Yale traces its beginnings to "An Act for Liberty to Erect a Collegiate School", passed by the General Court of the Colony of Connecticut on October 9, 1701, in an effort to create an institution to train ministers and lay leadership for Connecticut. Soon thereafter, a group of ten Congregationalist ministers: Samuel Andrew, Thomas Buckingham, Israel Chauncy, Samuel Mather, James Noyes, James Pierpont, Abraham Pierson, Noadiah Russell, Joseph Webb and Timothy Woodbridge, all of whom were alumni of Harvard, met in the study of Reverend Samuel Russell in Branford, Connecticut, to pool their books to form the school's first library. The group, led by James Pierpont, is now known as "The Founders".
Originally called the "Collegiate School", the institution opened in the home of its first rector, Abraham Pierson, in Killingworth (now Clinton). The school moved to Saybrook, and then Wethersfield. In 1718 the college moved to New Haven, Connecticut.
Meanwhile, a rift was forming at Harvard between its sixth president Increase Mather and the rest of the Harvard clergy, whom Mather viewed as increasingly liberal, ecclesiastically lax, and overly broad in Church polity. The feud caused the Mathers to champion the success of the Collegiate School in the hope that it would maintain the Puritan religious orthodoxy in a way that Harvard had not.
In 1718, at the behest of either Rector Samuel Andrew or the colony's Governor Gurdon Saltonstall, Cotton Mather contacted a successful businessman in Wales named Elihu Yale to ask him for financial help in constructing a new building for the college. Through the persuasion of Jeremiah Dummer, Yale, who had made a fortune through trade while living in India as a representative of the East India Company, donated nine bales of goods, which were sold for more than £560, a substantial sum at the time. Yale also donated 417 books and a portrait of King George I. Cotton Mather suggested that the school change its name to Yale College in gratitude to its benefactor, and to increase the chances that he would give the college another large donation or bequest. Elihu Yale was away in India when the news of the school's name change reached his home in Wrexham, Wales, a trip from which he never returned. While he did ultimately leave his fortunes to the "Collegiate School within His Majesties Colony of Connecticot", the institution was never able to successfully lay claim to it.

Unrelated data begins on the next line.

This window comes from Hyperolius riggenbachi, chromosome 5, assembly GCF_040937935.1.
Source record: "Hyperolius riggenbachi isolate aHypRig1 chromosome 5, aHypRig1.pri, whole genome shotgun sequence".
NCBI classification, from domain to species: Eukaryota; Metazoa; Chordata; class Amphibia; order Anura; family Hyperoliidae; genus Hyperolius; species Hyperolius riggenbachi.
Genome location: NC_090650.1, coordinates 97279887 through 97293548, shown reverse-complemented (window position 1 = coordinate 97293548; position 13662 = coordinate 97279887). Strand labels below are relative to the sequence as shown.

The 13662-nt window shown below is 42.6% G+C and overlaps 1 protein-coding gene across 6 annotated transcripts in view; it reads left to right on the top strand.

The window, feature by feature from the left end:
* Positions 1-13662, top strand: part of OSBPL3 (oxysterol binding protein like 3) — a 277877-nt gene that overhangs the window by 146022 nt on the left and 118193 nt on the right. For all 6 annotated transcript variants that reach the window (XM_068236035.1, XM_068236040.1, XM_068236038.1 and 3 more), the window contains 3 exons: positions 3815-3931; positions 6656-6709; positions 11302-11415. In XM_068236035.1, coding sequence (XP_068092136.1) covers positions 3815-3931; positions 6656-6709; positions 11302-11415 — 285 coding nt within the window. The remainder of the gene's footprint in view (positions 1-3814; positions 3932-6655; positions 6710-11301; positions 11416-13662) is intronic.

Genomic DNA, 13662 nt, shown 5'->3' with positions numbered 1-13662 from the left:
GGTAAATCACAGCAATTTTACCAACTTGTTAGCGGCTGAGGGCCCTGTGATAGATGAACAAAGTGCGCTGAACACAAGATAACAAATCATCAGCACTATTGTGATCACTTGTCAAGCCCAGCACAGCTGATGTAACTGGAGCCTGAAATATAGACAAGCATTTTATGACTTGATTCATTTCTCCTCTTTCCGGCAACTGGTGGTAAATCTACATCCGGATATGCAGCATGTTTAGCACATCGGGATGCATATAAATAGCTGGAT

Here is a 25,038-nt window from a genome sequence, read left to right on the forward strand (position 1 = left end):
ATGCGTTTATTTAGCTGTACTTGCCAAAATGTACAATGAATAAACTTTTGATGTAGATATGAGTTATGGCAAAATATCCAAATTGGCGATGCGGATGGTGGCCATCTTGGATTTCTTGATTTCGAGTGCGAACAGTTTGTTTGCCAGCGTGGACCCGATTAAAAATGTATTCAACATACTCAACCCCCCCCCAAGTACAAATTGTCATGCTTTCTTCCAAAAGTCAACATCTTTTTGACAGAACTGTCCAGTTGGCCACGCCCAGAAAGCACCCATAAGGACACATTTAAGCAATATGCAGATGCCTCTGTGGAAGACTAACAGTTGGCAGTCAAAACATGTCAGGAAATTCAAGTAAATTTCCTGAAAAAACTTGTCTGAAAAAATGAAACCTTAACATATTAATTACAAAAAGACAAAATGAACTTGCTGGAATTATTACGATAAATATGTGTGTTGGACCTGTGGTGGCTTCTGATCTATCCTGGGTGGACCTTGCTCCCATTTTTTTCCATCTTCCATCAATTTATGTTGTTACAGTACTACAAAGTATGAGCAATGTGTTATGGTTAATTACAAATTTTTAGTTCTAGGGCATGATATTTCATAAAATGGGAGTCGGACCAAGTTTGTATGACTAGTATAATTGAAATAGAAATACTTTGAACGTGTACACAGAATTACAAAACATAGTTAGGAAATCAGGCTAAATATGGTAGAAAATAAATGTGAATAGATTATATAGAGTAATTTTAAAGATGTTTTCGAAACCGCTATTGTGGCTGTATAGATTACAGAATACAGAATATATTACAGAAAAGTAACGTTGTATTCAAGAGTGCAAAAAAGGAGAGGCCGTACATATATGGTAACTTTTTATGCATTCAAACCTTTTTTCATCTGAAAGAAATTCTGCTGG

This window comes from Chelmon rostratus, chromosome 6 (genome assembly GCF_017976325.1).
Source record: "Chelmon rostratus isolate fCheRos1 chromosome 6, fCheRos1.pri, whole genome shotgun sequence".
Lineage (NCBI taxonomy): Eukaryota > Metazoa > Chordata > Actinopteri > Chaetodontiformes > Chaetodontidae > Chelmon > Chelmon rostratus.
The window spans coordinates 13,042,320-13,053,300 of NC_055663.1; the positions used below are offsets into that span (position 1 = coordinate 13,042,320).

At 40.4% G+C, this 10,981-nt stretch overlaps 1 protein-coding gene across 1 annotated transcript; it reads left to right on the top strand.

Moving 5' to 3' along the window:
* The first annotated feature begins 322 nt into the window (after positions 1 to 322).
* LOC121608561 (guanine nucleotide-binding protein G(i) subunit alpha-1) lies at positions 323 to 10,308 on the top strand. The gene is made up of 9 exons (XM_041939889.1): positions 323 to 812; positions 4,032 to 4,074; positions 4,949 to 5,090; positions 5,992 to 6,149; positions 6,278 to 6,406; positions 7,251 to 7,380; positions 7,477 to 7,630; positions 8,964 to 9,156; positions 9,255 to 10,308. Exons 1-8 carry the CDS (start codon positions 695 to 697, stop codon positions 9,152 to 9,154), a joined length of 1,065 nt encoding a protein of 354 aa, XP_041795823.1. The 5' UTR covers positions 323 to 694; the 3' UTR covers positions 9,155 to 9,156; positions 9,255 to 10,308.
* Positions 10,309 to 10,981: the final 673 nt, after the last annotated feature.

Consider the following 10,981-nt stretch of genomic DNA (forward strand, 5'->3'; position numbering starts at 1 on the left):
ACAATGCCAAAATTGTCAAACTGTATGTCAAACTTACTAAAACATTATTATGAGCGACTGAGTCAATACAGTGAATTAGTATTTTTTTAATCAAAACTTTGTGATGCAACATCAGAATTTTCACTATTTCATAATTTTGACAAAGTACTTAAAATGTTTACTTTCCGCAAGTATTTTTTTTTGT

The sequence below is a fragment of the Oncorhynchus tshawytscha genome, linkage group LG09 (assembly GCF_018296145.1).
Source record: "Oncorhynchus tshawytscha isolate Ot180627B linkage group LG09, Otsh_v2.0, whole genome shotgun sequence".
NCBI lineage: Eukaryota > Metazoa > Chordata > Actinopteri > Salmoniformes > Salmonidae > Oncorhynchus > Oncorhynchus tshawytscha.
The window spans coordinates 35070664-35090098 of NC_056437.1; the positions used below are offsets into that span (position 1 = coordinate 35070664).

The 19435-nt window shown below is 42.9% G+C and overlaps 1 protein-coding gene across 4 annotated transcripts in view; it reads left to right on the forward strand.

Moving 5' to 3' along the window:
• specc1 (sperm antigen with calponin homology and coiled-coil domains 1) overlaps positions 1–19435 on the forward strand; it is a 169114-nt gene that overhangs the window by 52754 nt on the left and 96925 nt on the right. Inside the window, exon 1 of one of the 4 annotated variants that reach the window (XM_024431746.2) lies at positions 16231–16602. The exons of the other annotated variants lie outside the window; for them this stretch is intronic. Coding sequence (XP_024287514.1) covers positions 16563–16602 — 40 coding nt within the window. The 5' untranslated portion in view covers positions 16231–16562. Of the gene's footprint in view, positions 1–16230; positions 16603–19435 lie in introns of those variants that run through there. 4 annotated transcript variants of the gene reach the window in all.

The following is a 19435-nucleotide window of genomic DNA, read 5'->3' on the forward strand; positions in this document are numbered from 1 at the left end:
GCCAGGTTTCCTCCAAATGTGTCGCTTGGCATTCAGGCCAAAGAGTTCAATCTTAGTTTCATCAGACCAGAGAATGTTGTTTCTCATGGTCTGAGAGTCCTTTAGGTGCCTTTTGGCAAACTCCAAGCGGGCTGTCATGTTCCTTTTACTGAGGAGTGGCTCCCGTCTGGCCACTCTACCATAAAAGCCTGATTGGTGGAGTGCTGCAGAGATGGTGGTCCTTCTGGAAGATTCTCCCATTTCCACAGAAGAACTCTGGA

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Famous quotes containing the word origins:
“Grown onto every inch of plate, except
Where the hinges let it move, were living things,
Barnacles, mussels, water weedsand one
Blue bit of polished glass, glued there by time:
The origins of art.”
—Howard Moss (b. 1922)
“The origins of clothing are not practical. They are mystical and erotic. The primitive man in the wolf-pelt was not keeping dry; he was saying: Look what I killed. Arent I the best?”
—Katharine Hamnett (b. 1948)
“Compare the history of the novel to that of rock n roll. Both started out a minority taste, became a mass taste, and then splintered into several subgenres. Both have been the typical cultural expressions of classes and epochs. Both started out aggressively fighting for their share of attention, novels attacking the drama, the tract, and the poem, rock attacking jazz and pop and rolling over classical music.”
—W. T. Lhamon, U.S. educator, critic. Material Differences, Deliberate Speed: The Origins of a Cultural Style in the American 1950s, Smithsonian (1990)